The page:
“[Nectar] has been essential to support and grow the computational capability of my research team, which has continued to grow since 2012.”

Members of the Infectious Disease Modelling team at the University of Melbourne
Members of the Infectious Disease Modelling team at the University of Melbourne. From left to right: Punya Alahakoon (PhD student), Ke Li (PhD student), Dr Rob Moss, Prof James McCaw, Dr Freya Shearer, Dr David Price, Yang Yue (PhD student). Image: Ed Sloane/ARDC

What’s Next for Nectar?

Today, Nectar hosts most of the research platforms supported by the ARDC Platforms program. The range of research areas and technologies supported by these research platforms includes artificial intelligence, machine learning, sensitive data, drone technology, ecology, advanced imaging, and genomics. To support these platforms, the ARDC has invested in leading-edge infrastructure for the Nectar Research Cloud, with large-memory machines, graphics processing units, and new and separate regions of Nectar for hosting sensitive-data platforms.

Having doubled the research computing capacity of Nectar in 2021, we are launching a suite of new services in 2022. These new national services are designed to accelerate research computing over the next decade. Already this year, we have launched our Virtual Desktop Service, which allows hundreds of new users to more easily access cloud compute resources.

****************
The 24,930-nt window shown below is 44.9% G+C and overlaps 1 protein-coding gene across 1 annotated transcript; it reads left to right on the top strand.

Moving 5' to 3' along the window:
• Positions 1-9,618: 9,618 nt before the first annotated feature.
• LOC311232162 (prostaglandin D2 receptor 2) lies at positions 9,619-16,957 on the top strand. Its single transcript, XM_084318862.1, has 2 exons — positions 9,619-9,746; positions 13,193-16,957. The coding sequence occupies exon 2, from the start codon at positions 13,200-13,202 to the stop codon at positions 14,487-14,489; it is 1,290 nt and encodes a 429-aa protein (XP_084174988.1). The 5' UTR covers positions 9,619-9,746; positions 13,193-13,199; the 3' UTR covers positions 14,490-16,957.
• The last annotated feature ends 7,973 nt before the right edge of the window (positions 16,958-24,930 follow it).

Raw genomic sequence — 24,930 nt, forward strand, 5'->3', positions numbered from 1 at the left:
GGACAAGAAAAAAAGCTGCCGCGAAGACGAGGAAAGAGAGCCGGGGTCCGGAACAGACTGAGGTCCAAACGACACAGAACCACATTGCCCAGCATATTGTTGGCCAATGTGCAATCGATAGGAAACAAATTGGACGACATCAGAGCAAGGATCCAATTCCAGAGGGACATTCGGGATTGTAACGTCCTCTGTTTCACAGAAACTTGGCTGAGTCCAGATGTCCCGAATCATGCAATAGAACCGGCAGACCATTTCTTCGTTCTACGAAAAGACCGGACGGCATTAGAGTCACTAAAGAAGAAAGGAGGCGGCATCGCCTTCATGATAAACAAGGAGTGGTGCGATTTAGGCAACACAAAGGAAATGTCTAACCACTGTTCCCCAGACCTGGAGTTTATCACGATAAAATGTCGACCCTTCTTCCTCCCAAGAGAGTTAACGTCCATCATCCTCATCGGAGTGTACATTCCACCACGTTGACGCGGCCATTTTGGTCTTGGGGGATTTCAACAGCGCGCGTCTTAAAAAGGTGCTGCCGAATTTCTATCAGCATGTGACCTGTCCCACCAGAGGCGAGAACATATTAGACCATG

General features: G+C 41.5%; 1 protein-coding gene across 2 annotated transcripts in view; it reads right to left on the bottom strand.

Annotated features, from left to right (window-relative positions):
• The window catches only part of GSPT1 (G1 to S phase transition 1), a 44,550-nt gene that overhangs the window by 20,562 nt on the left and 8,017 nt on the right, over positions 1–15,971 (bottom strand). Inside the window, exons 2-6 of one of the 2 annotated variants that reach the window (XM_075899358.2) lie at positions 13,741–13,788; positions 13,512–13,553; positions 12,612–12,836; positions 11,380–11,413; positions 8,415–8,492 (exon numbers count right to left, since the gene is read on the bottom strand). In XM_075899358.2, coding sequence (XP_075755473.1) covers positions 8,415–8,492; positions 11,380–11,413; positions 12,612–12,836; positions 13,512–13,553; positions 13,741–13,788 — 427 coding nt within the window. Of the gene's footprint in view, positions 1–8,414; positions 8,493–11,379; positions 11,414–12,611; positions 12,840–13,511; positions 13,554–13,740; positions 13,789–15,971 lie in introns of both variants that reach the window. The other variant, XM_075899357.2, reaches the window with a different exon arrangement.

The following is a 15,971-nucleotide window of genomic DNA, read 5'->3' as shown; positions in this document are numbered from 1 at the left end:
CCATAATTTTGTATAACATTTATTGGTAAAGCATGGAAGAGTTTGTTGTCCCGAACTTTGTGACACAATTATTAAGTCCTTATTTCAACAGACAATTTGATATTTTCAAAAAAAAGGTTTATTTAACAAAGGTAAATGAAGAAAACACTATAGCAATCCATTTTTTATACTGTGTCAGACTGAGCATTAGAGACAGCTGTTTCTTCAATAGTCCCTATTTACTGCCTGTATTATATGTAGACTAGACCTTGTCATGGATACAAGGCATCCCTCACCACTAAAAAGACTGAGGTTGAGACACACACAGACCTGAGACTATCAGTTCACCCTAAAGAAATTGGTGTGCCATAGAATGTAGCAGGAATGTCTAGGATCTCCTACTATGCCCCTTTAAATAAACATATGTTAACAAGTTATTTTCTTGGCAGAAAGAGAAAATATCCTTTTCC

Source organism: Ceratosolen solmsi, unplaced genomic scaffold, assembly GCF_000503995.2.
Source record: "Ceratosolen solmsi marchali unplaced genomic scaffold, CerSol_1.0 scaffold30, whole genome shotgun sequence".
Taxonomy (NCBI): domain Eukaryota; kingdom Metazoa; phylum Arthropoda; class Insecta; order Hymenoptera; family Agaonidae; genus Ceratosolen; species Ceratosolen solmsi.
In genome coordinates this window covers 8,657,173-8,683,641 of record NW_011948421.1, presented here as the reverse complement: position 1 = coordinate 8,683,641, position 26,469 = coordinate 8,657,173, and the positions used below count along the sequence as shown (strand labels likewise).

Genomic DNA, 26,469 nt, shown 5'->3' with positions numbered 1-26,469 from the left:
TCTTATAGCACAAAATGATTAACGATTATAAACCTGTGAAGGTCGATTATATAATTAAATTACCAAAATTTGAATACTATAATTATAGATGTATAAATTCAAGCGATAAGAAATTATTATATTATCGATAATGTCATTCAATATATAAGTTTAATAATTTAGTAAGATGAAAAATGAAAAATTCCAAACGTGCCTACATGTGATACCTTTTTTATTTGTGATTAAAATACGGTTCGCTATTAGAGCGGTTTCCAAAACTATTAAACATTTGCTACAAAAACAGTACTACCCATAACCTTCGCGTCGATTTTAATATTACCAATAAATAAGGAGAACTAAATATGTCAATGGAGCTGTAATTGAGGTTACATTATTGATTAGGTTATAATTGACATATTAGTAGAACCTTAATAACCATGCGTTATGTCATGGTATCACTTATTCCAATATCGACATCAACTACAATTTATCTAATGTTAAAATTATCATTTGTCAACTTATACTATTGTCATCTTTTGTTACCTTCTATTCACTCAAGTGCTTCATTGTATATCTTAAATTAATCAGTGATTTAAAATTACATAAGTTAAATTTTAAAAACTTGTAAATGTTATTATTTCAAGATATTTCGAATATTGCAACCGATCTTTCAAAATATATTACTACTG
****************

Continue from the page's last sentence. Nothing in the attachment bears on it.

We are also moving to usage-based allocation quotas to support bursty usage and new functionality and services in the national research cloud, as well as more efficient use of cloud resources. A national GPU and Large Memory Machine Service will be launched later this year so that researchers can run more complex and larger scale applications, including artificial intelligence and machine learning workloads, in the national research cloud.

The use of new and innovative technologies at a national scale remains a cornerstone of Nectar. Through our innovation program, we are exploring the benefits of data processing units for improved cybersecurity, and we are leading the Australian Research Container Orchestration Services (ARCOS) project, which is developing best practices and standards for using containers for research software. Containers make it easier to share research workflows and software, and deploy them across different compute platforms, and support the reproducibility of research results.

Written by Jo Savill, ARDC. Edited by Mary O’Callaghan. Reviewed by Dr Paul Coddington, Carmel Walsh, Rosie Hicks, Ian Duncan and Prof James McCaw